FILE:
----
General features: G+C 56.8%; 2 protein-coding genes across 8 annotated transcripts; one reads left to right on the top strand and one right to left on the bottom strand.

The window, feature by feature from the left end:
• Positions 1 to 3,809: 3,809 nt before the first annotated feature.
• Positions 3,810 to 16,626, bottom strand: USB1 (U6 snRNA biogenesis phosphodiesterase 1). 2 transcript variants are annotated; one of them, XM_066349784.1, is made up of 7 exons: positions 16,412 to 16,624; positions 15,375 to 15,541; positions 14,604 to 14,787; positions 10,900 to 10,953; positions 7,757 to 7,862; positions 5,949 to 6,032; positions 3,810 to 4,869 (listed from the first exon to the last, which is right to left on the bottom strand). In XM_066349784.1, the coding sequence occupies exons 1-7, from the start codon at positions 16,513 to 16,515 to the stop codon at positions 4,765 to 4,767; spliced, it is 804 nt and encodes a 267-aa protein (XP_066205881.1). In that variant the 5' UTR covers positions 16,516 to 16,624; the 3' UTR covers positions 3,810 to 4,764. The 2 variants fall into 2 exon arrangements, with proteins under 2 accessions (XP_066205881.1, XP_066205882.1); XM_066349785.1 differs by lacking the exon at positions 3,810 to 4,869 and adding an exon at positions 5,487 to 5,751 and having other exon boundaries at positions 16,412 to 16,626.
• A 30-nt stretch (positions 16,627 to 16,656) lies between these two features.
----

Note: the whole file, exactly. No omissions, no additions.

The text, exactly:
General features: G+C 56.8%; 2 protein-coding genes across 8 annotated transcripts; one reads left to right on the top strand and one right to left on the bottom strand.

The window, feature by feature from the left end:
• Positions 1 to 3,809: 3,809 nt before the first annotated feature.
• Positions 3,810 to 16,626, bottom strand: USB1 (U6 snRNA biogenesis phosphodiesterase 1). 2 transcript variants are annotated; one of them, XM_066349784.1, is made up of 7 exons: positions 16,412 to 16,624; positions 15,375 to 15,541; positions 14,604 to 14,787; positions 10,900 to 10,953; positions 7,757 to 7,862; positions 5,949 to 6,032; positions 3,810 to 4,869 (listed from the first exon to the last, which is right to left on the bottom strand). In XM_066349784.1, the coding sequence occupies exons 1-7, from the start codon at positions 16,513 to 16,515 to the stop codon at positions 4,765 to 4,767; spliced, it is 804 nt and encodes a 267-aa protein (XP_066205881.1). In that variant the 5' UTR covers positions 16,516 to 16,624; the 3' UTR covers positions 3,810 to 4,764. The 2 variants fall into 2 exon arrangements, with proteins under 2 accessions (XP_066205881.1, XP_066205882.1); XM_066349785.1 differs by lacking the exon at positions 3,810 to 4,869 and adding an exon at positions 5,487 to 5,751 and having other exon boundaries at positions 16,412 to 16,626.
• A 30-nt stretch (positions 16,627 to 16,656) lies between these two features.